Thursday, July 11, 2013

Chopsticks - Jessica Anthony and Rodrigo Corral

Summary:  Glory is a piano prodigy.  After her mother died, she retreated into her music.  Her father raised her with the goal of playing sold-out shows at Carnegie Hall and across the globe.  Brilliant and lonely, Glory is drawn to Frank, who moves in next door.  She loses herself in his paintings and drawings, mix CDs and late-night IM conversations.  Soon, Frank becomes both her connection to the world--and her escape from reality.

Before long, Glory is unable to play anything but the song "Chopsticks"; F and G notes moving closer together and father apart.

Now, Glory has disappeared.  But nothing is what it seems.  And we must decide what is real, what is imagined, and what has been madness all along...  (Summary from back of the book and image from

My Review:  I was a bit disappointed by this book.  It lured me in with its clever format full of pictures and a promise of mystery.  But it wasn't.  It wasn't a mystery.  It was more like a message that parents are controlling and mean, and that teens know best.  Maybe I missed something, but it really didn't feel like there was a mystery.  It was just a tormented girl, isolated from the world caused from a mix of grief, extreme talent that leads to long hours of practicing, and a father who didn't know how to raise a daughter on his own.  It really felt like there wasn't any realization on behalf of the daughter of her father's love and concern.  While I realize that this can be realistic of a child/teen, I found it disturbing that there was such a lack of relationship with her father.  And because of this, it led to this intense, damaging relationship with another tormented teen.  I'm afraid the wrong kind of teen will be drawn to this book and will take it as affirmation to continue down a dangerous route.  The book is clever in its pictures and how it tells a story in a unique way, but the story was disheartening and disappointing to say the least.  I wish I could recommend it, but I can't.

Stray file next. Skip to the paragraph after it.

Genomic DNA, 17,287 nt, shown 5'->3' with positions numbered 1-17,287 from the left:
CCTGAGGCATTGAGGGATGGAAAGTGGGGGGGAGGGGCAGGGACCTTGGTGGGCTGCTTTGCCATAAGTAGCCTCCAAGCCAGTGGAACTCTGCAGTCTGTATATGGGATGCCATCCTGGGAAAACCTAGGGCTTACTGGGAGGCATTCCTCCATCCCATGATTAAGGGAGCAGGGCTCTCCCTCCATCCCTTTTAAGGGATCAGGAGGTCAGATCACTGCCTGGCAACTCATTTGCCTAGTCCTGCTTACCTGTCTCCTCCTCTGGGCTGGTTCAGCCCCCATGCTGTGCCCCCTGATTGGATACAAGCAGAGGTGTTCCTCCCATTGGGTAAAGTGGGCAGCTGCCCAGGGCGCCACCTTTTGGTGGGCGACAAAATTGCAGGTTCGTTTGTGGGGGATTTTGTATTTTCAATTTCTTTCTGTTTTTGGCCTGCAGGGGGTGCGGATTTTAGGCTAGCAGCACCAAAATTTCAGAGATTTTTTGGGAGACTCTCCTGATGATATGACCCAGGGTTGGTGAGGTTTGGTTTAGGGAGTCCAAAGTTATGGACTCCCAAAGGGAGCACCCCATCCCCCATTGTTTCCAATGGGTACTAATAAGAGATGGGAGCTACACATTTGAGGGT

For the sensitive reader:  Beware: Definitely for a mature audience.  Pictures--all drawn--of nude women's bodies, and the F-word. Also, not a parent-friendly book, as the message doesn't convey the love a parent has and more of the 'teens know better' attitude.

Rating: 2.5 Stars--only for the clever pictures and format, but that's about it.

Sum it up:  A clever way of telling a story, although I wasn't very happy with the message.

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